# What happens to the information on the event horizons of two merging black holes?

What happens to the hairiness/information on the horizons of two black holes if they collide?

After Hawkin the information of the matter which has fallen into the blackhole is encoded on the surface of the event horizon. What happens to the information of both blackholes when the event horizons merge?

• Ligo just picked up a signal from two merging black holes, so apparently the answer is yes. Commented Feb 24, 2016 at 14:49
• A similar question was asked here before (astronomy.stackexchange.com/q/13809/10437) you might find this useful.
– Dean
Commented Feb 24, 2016 at 14:53
• There were two black holes before, and one black hole after... Commented Feb 24, 2016 at 17:11
• Possible duplicate of Collision of 2 black holes Commented Feb 24, 2016 at 18:40
• This whole idea of storing information on the event horizon of a black hole or extrapolating to the idea of a "holographic" universe bothers me. I guess I need to get over it since this is mainstream thought including a favorite theorist of mine (Leonard Susskind). I suppose if you believe this then, if falling into a singualarity doesn't destroy information then colliding black holes shouldn't either and all would be stored on the resulting black hole. Commented Mar 1, 2016 at 3:12

How black holes encode or destroy information is an open question, which RichS touched on. However, while he provided an answer consistent with the No Hair Theorem, I will provide an answer derived from the holographic principle. I'd like to stress that both are equally valid, since we (as of yet) do not know enough about black holes.

In terms of the holographic principle, the information about the matter that formed the black hole is encoded in some manner (micro gravitational fluctuations maybe?) on the two-dimensional 'surface' of the event horizon. It has been theorized that one could reconstruct this information by measuring the outgoing Hawking radiation, since this process decreases the radius of the black hole, hence the surface area of the event horizon, and subsequently the amount of information. I would liken this to burning a book and then trying to reconstruct the book by measuring the properties of the ashes and radiated light.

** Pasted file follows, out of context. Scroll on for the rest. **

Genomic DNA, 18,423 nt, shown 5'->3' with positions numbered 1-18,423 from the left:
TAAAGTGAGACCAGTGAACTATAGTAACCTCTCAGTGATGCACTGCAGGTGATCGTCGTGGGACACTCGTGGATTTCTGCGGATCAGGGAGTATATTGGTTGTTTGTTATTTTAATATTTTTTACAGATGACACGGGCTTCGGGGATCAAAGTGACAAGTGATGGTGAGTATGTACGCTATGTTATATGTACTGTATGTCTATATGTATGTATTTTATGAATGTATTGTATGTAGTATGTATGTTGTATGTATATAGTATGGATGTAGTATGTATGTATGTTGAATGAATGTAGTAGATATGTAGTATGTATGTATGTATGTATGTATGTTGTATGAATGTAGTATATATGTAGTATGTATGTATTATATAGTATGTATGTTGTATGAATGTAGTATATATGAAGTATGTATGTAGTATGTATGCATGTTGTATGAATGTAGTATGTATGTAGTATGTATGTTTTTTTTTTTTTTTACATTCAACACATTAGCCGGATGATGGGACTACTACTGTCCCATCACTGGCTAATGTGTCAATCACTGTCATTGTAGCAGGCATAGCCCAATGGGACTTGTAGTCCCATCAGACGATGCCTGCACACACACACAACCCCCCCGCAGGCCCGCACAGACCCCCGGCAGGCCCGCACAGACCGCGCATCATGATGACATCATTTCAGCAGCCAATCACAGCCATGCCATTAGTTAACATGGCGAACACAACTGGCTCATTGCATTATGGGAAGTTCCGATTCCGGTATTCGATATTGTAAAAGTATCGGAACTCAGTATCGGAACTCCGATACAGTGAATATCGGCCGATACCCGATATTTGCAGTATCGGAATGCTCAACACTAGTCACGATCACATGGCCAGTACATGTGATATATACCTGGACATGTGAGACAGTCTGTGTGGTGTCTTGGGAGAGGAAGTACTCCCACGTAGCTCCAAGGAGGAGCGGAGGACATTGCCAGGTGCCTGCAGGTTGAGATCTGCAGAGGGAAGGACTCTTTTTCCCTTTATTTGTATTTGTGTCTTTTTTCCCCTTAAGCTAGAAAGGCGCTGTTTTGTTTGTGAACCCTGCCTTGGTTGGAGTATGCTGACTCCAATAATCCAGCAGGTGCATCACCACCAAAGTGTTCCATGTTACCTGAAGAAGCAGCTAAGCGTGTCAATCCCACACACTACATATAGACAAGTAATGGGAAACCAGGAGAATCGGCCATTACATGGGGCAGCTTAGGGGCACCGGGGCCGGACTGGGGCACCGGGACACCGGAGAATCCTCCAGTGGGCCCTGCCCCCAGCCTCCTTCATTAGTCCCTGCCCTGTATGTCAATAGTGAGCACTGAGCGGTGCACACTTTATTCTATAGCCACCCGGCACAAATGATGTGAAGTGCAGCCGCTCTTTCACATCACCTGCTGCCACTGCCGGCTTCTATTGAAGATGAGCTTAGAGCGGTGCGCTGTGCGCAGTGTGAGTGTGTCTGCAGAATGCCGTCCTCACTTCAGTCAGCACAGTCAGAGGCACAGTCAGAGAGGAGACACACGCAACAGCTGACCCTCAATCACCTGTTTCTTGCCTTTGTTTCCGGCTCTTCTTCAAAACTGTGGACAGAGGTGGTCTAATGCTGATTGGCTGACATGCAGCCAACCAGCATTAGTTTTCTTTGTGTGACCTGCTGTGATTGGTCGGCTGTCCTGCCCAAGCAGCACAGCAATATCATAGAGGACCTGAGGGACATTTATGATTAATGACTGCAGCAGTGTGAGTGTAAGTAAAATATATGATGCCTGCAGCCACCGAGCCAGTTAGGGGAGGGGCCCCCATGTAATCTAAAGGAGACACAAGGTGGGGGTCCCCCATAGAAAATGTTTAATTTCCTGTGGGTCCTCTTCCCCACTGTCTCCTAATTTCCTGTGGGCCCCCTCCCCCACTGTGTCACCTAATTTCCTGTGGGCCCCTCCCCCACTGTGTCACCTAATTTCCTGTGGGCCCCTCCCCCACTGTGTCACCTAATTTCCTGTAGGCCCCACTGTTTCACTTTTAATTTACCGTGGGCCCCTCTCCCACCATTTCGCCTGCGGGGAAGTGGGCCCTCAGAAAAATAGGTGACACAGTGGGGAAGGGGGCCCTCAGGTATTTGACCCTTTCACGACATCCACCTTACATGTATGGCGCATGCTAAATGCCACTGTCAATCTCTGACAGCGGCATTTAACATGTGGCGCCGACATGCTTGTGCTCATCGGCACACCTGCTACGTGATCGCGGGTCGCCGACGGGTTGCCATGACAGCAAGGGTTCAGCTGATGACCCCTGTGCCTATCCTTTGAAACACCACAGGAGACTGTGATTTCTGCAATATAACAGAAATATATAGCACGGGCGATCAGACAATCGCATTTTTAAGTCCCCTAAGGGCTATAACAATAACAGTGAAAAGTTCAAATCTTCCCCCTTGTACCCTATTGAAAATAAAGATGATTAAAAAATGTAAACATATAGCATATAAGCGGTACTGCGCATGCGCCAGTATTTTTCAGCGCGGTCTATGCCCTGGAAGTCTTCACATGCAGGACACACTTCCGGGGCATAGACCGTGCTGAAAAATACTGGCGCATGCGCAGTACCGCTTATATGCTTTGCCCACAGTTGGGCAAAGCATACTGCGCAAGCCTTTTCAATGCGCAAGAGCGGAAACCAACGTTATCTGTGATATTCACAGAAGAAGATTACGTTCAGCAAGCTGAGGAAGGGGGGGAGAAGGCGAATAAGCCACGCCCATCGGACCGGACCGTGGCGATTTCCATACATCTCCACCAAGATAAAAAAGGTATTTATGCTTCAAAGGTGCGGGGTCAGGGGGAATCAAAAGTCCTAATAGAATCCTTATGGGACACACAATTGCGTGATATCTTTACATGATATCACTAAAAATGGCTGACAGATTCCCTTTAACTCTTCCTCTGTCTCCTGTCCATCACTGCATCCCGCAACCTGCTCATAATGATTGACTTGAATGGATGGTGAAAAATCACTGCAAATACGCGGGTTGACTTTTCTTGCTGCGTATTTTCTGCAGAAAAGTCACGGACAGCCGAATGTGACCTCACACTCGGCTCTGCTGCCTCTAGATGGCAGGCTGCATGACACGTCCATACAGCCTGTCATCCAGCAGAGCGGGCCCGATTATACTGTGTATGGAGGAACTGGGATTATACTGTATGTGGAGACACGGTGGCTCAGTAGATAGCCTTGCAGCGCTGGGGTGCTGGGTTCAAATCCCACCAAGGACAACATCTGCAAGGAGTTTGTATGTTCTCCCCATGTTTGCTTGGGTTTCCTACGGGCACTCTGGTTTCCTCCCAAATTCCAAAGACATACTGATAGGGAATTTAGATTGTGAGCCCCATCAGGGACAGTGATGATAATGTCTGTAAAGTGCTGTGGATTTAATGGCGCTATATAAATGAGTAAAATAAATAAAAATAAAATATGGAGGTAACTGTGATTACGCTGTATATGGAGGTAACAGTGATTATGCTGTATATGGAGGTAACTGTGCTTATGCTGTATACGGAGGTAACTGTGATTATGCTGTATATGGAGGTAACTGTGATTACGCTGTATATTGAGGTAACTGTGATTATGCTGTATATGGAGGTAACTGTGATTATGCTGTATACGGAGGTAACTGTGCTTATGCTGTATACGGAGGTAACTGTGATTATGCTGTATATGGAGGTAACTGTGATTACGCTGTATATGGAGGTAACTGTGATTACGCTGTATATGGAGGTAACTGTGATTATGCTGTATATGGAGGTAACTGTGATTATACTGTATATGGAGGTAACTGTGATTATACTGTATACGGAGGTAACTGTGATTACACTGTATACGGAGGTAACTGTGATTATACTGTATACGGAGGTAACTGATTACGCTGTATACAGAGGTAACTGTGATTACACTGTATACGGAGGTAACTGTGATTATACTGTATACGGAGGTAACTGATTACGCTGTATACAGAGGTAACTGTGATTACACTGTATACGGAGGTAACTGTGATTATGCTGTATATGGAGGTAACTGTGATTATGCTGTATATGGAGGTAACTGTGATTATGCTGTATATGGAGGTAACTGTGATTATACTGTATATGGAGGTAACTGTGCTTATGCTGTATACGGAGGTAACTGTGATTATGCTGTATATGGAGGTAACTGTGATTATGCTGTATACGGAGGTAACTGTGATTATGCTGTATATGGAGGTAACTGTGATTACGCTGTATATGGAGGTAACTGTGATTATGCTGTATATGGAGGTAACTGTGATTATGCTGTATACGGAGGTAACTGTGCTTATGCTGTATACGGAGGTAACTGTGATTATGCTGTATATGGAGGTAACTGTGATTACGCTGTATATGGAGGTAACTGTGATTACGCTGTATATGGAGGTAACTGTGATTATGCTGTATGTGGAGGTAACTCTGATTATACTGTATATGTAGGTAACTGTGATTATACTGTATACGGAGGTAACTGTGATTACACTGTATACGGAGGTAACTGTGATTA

When two black holes merge, they form a black hole of smaller mass than the combined masses. Once more the total surface area of the event horizons has decreased to that of the event horizon of the new black hole, so information must have been 'radiated'. Black hole-black hole mergers are not believed to have any optical counterpart (burst of light for sake of simplicity) and the merging process is derived from relativity, so Hawking radiation is not a component of consideration. Where could the information have gone? Well, luckily enough these mergers do radiate gravitational waves, now proven by LIGO's recent discovery. Thus the information, if it does in fact encode itself on the event horizon surfaces, could be radiated/lost by the gravitational waves created during the merger.

EDIT: The above description sounds very 'hand-wavey', so I will expand on proposed theoretical method behind it.

Gravitational radiation is generated by the changing quadrupole moment, caused by the two in-spiraling black holes. However, just as for the case of electromagnetic radiation emitted by oscillating charges, the quadrupole moment contribution is only one part of the greater multipole expansion of the oscillating masses. Oscillations of the the event horizon would then cause deviations of the system from the simple quadrupole approximation, and result in gravitational radiation from the high-order multipole terms. This radiation falls off with distance faster as one moves to higher-orders, making measurement of these contributions much more difficult.

Of course this is just one proposed solution to the black hole information paradox.

• I doubt that gravitational waves can efficiently encoded this amount of information which is transfered. Of course this means that the concepts of gravity waves (General relativity), hawking radiation, or something else are flawed... It doesn't add up. Lets take an analogy. Put a fast and faster rotating object (as an analogy to gravity waves generated as the blackholes get close to each other) into a waterpool and observe the frequency of the waves...how much information can it encode? Not that much... Commented Sep 10, 2016 at 23:56
• First, consider how much information we encode using electromagnetic waves. Second, consider how much information gained from the LIGO wave detection. Finally, to counter your example, we could easily determine the presence of any surface impurities/deformities by observing microfluctuations in the waves. Learning about the surface of the rotating object, is similar to learning about the surface of the event horizon. Remember, this is like burning the book and then trying to reconstruct it; possible in theory, but not practical. Commented Sep 11, 2016 at 20:27